(84) In order to enhance compliance with this Regulation where processing operations are likely to result in a high risk to the rights and freedoms of natural persons, the controller should be responsible for the carrying-out of a data protection impact assessment to evaluate, in particular, the origin, nature, particularity and severity of that risk. The outcome of the assessment should be taken into account when determining the appropriate measures to be taken in order to demonstrate that the processing of personal data complies with this Regulation. Where a data-protection impact assessment indicates that processing operations involve a high risk which the controller cannot mitigate by appropriate measures in terms of available technology and costs of implementation, a consultation of the supervisory authority should take place prior to the processing.
(89) Directive 95/46/EC provided for a general obligation to notify the processing of personal data to the supervisory authorities. While that obligation produces administrative and financial burdens, it did not in all cases contribute to improving the protection of personal data. Such indiscriminate general notification obligations should therefore be abolished, and replaced by effective procedures and mechanisms which focus instead on those types of processing operations which are likely to result in a high risk to the rights and freedoms of natural persons by virtue of their nature, scope, context and purposes. Such types of processing operations may be those which in, particular, involve using new technologies, or are of a new kind and where no data protection impact assessment has been carried out before by the controller, or where they become necessary in the light of the time that has elapsed since the initial processing.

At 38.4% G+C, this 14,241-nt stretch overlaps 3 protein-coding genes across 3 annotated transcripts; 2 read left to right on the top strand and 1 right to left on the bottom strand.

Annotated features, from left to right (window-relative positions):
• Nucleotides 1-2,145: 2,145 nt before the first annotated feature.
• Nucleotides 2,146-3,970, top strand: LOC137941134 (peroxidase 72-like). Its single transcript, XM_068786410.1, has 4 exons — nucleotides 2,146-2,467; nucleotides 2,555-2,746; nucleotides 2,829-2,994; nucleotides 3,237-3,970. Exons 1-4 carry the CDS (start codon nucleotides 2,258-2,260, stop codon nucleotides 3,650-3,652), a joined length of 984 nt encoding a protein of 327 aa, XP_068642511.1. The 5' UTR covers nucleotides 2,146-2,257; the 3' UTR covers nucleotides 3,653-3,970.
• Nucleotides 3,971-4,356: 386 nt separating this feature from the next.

(90) In such cases, a data protection impact assessment should be carried out by the controller prior to the processing in order to assess the particular likelihood and severity of the high risk, taking into account the nature, scope, context and purposes of the processing and the sources of the risk. That impact assessment should include, in particular, the measures, safeguards and mechanisms envisaged for mitigating that risk, ensuring the protection of personal data and demonstrating compliance with this Regulation.
(91) This should in particular apply to large-scale processing operations which aim to process a considerable amount of personal data at regional, national or supranational level and which could affect a large number of data subjects and which are likely to result in a high risk, for example, on account of their sensitivity, where in accordance with the achieved state of technological knowledge a new technology is used on a large scale as well as to other processing operations which result in a high risk to the rights and freedoms of data subjects, in particular where those operations render it more difficult for data subjects to exercise their rights. A data protection impact assessment should also be made where personal data are processed for taking decisions regarding specific natural persons following any systematic and extensive evaluation of personal aspects relating to natural persons based on profiling those data or following the processing of special categories of personal data, biometric data, or data on criminal convictions and offences or related security measures. A data protection impact assessment is equally required for monitoring publicly accessible areas on a large scale, especially when using optic-electronic devices or for any other operations where the competent supervisory authority considers that the processing is likely to result in a high risk to the rights and freedoms of data subjects, in particular because they prevent data subjects from exercising a right or using a service or a contract, or because they are carried out systematically on a large scale. The processing of personal data should not be considered to be on a large scale if the processing concerns personal data from patients or clients by an individual physician, other health care professional or lawyer. In such cases, a data protection impact assessment should not be mandatory.
(92) There are circumstances under which it may be reasonable and economical for the subject of a data protection impact assessment to be broader than a single project, for example where public authorities or bodies intend to establish a common application or processing platform or where several controllers plan to introduce a common application or processing environment across an industry sector or segment or for a widely used horizontal activity.
(93) In the context of the adoption of the Member State law on which the performance of the tasks of the public authority or public body is based and which regulates the specific processing operation or set of operations in question, Member States may deem it necessary to carry out such assessment prior to the processing activities.